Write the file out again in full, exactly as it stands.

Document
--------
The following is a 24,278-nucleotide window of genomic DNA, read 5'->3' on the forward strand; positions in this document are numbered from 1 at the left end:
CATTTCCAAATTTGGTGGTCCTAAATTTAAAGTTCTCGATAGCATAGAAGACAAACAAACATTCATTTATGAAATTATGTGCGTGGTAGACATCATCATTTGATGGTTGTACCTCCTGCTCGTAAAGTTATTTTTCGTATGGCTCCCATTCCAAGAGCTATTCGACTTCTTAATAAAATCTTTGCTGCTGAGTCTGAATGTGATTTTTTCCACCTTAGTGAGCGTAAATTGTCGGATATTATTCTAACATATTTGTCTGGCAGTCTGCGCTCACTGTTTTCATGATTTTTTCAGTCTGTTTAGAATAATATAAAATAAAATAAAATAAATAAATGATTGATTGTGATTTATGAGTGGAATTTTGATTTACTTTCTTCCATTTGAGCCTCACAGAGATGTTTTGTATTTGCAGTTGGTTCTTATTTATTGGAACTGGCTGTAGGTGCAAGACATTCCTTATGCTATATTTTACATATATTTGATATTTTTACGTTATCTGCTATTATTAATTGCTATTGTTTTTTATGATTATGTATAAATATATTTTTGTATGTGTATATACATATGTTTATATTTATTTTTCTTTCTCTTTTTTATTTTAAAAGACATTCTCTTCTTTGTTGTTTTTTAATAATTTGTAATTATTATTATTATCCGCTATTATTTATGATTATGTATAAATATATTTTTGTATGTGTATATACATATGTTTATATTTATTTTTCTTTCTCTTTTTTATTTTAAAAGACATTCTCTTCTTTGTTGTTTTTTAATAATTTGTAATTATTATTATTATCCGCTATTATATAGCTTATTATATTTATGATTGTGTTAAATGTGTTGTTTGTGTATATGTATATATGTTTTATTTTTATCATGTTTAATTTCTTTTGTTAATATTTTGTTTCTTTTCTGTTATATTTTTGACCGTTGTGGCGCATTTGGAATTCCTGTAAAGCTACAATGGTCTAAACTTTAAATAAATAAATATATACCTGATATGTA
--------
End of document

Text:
The following is a 24,278-nucleotide window of genomic DNA, read 5'->3' on the forward strand; positions in this document are numbered from 1 at the left end:
CATTTCCAAATTTGGTGGTCCTAAATTTAAAGTTCTCGATAGCATAGAAGACAAACAAACATTCATTTATGAAATTATGTGCGTGGTAGACATCATCATTTGATGGTTGTACCTCCTGCTCGTAAAGTTATTTTTCGTATGGCTCCCATTCCAAGAGCTATTCGACTTCTTAATAAAATCTTTGCTGCTGAGTCTGAATGTGATTTTTTCCACCTTAGTGAGCGTAAATTGTCGGATATTATTCTAACATATTTGTCTGGCAGTCTGCGCTCACTGTTTTCATGATTTTTTCAGTCTGTTTAGAATAATATAAAATAAAATAAAATAAATAAATGATTGATTGTGATTTATGAGTGGAATTTTGATTTACTTTCTTCCATTTGAGCCTCACAGAGATGTTTTGTATTTGCAGTTGGTTCTTATTTATTGGAACTGGCTGTAGGTGCAAGACATTCCTTATGCTATATTTTACATATATTTGATATTTTTACGTTATCTGCTATTATTAATTGCTATTGTTTTTTATGATTATGTATAAATATATTTTTGTATGTGTATATACATATGTTTATATTTATTTTTCTTTCTCTTTTTTATTTTAAAAGACATTCTCTTCTTTGTTGTTTTTTAATAATTTGTAATTATTATTATTATCCGCTATTATTTATGATTATGTATAAATATATTTTTGTATGTGTATATACATATGTTTATATTTATTTTTCTTTCTCTTTTTTATTTTAAAAGACATTCTCTTCTTTGTTGTTTTTTAATAATTTGTAATTATTATTATTATCCGCTATTATATAGCTTATTATATTTATGATTGTGTTAAATGTGTTGTTTGTGTATATGTATATATGTTTTATTTTTATCATGTTTAATTTCTTTTGTTAATATTTTGTTTCTTTTCTGTTATATTTTTGACCGTTGTGGCGCATTTGGAATTCCTGTAAAGCTACAATGGTCTAAACTTTAAATAAATAAATATATACCTGATATGTA